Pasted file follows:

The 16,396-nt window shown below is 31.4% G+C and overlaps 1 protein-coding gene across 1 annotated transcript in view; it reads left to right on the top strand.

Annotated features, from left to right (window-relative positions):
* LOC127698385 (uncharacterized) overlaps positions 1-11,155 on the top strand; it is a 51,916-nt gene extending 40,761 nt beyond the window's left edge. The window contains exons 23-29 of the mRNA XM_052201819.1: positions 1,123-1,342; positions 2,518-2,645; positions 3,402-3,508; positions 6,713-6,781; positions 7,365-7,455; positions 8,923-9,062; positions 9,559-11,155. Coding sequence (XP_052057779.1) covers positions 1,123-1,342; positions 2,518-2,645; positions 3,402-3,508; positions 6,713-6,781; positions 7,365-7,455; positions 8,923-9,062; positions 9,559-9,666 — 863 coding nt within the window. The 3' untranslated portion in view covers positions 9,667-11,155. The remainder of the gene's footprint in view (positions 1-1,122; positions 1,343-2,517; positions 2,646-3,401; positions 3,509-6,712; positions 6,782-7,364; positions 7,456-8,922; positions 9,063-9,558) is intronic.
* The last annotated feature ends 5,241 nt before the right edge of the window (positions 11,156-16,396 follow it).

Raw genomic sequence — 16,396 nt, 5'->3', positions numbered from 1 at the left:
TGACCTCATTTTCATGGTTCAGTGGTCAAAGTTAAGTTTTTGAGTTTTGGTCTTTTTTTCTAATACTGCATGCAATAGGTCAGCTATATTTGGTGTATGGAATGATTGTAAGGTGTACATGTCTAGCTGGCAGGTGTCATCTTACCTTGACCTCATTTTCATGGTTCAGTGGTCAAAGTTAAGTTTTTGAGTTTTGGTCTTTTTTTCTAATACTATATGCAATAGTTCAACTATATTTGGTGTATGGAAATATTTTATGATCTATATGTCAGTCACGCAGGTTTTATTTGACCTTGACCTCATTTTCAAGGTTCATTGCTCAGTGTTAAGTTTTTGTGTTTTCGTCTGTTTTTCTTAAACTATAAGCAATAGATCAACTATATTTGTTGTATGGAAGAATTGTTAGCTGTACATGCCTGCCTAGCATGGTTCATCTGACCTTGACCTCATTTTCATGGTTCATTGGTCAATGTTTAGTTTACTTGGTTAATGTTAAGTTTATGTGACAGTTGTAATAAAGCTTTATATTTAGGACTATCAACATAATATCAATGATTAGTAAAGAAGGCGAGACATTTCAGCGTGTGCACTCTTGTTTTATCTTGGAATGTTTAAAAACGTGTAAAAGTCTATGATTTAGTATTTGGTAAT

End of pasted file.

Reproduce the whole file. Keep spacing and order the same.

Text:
The 16,396-nt window shown below is 31.4% G+C and overlaps 1 protein-coding gene across 1 annotated transcript in view; it reads left to right on the top strand.

Annotated features, from left to right (window-relative positions):
* LOC127698385 (uncharacterized) overlaps positions 1-11,155 on the top strand; it is a 51,916-nt gene extending 40,761 nt beyond the window's left edge. The window contains exons 23-29 of the mRNA XM_052201819.1: positions 1,123-1,342; positions 2,518-2,645; positions 3,402-3,508; positions 6,713-6,781; positions 7,365-7,455; positions 8,923-9,062; positions 9,559-11,155. Coding sequence (XP_052057779.1) covers positions 1,123-1,342; positions 2,518-2,645; positions 3,402-3,508; positions 6,713-6,781; positions 7,365-7,455; positions 8,923-9,062; positions 9,559-9,666 — 863 coding nt within the window. The 3' untranslated portion in view covers positions 9,667-11,155. The remainder of the gene's footprint in view (positions 1-1,122; positions 1,343-2,517; positions 2,646-3,401; positions 3,509-6,712; positions 6,782-7,364; positions 7,456-8,922; positions 9,063-9,558) is intronic.
* The last annotated feature ends 5,241 nt before the right edge of the window (positions 11,156-16,396 follow it).

Raw genomic sequence — 16,396 nt, 5'->3', positions numbered from 1 at the left:
TGACCTCATTTTCATGGTTCAGTGGTCAAAGTTAAGTTTTTGAGTTTTGGTCTTTTTTTCTAATACTGCATGCAATAGGTCAGCTATATTTGGTGTATGGAATGATTGTAAGGTGTACATGTCTAGCTGGCAGGTGTCATCTTACCTTGACCTCATTTTCATGGTTCAGTGGTCAAAGTTAAGTTTTTGAGTTTTGGTCTTTTTTTCTAATACTATATGCAATAGTTCAACTATATTTGGTGTATGGAAATATTTTATGATCTATATGTCAGTCACGCAGGTTTTATTTGACCTTGACCTCATTTTCAAGGTTCATTGCTCAGTGTTAAGTTTTTGTGTTTTCGTCTGTTTTTCTTAAACTATAAGCAATAGATCAACTATATTTGTTGTATGGAAGAATTGTTAGCTGTACATGCCTGCCTAGCATGGTTCATCTGACCTTGACCTCATTTTCATGGTTCATTGGTCAATGTTTAGTTTACTTGGTTAATGTTAAGTTTATGTGACAGTTGTAATAAAGCTTTATATTTAGGACTATCAACATAATATCAATGATTAGTAAAGAAGGCGAGACATTTCAGCGTGTGCACTCTTGTTTTATCTTGGAATGTTTAAAAACGTGTAAAAGTCTATGATTTAGTATTTGGTAAT